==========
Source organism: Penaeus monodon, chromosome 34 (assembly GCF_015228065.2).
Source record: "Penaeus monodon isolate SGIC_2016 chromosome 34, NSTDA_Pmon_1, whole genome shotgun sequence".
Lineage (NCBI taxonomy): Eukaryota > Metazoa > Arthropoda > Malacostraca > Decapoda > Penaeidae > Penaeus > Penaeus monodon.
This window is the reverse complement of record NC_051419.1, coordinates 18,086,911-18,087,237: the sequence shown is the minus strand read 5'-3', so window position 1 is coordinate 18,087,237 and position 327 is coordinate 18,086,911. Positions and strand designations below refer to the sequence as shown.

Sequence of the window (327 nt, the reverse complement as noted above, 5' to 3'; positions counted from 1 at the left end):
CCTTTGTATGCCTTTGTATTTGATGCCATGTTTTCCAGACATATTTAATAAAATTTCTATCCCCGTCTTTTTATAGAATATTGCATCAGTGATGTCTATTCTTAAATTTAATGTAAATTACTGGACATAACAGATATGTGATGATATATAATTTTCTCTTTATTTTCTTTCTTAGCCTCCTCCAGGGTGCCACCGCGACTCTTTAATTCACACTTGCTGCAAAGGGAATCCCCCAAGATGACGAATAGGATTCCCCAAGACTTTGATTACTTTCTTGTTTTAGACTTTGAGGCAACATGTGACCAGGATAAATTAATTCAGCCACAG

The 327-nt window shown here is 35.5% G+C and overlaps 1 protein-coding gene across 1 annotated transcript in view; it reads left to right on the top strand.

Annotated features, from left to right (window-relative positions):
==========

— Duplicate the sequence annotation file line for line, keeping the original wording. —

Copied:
Source organism: Penaeus monodon, chromosome 34 (assembly GCF_015228065.2).
Source record: "Penaeus monodon isolate SGIC_2016 chromosome 34, NSTDA_Pmon_1, whole genome shotgun sequence".
Lineage (NCBI taxonomy): Eukaryota > Metazoa > Arthropoda > Malacostraca > Decapoda > Penaeidae > Penaeus > Penaeus monodon.
This window is the reverse complement of record NC_051419.1, coordinates 18,086,911-18,087,237: the sequence shown is the minus strand read 5'-3', so window position 1 is coordinate 18,087,237 and position 327 is coordinate 18,086,911. Positions and strand designations below refer to the sequence as shown.

Sequence of the window (327 nt, the reverse complement as noted above, 5' to 3'; positions counted from 1 at the left end):
CCTTTGTATGCCTTTGTATTTGATGCCATGTTTTCCAGACATATTTAATAAAATTTCTATCCCCGTCTTTTTATAGAATATTGCATCAGTGATGTCTATTCTTAAATTTAATGTAAATTACTGGACATAACAGATATGTGATGATATATAATTTTCTCTTTATTTTCTTTCTTAGCCTCCTCCAGGGTGCCACCGCGACTCTTTAATTCACACTTGCTGCAAAGGGAATCCCCCAAGATGACGAATAGGATTCCCCAAGACTTTGATTACTTTCTTGTTTTAGACTTTGAGGCAACATGTGACCAGGATAAATTAATTCAGCCACAG

The 327-nt window shown here is 35.5% G+C and overlaps 1 protein-coding gene across 1 annotated transcript in view; it reads left to right on the top strand.

Annotated features, from left to right (window-relative positions):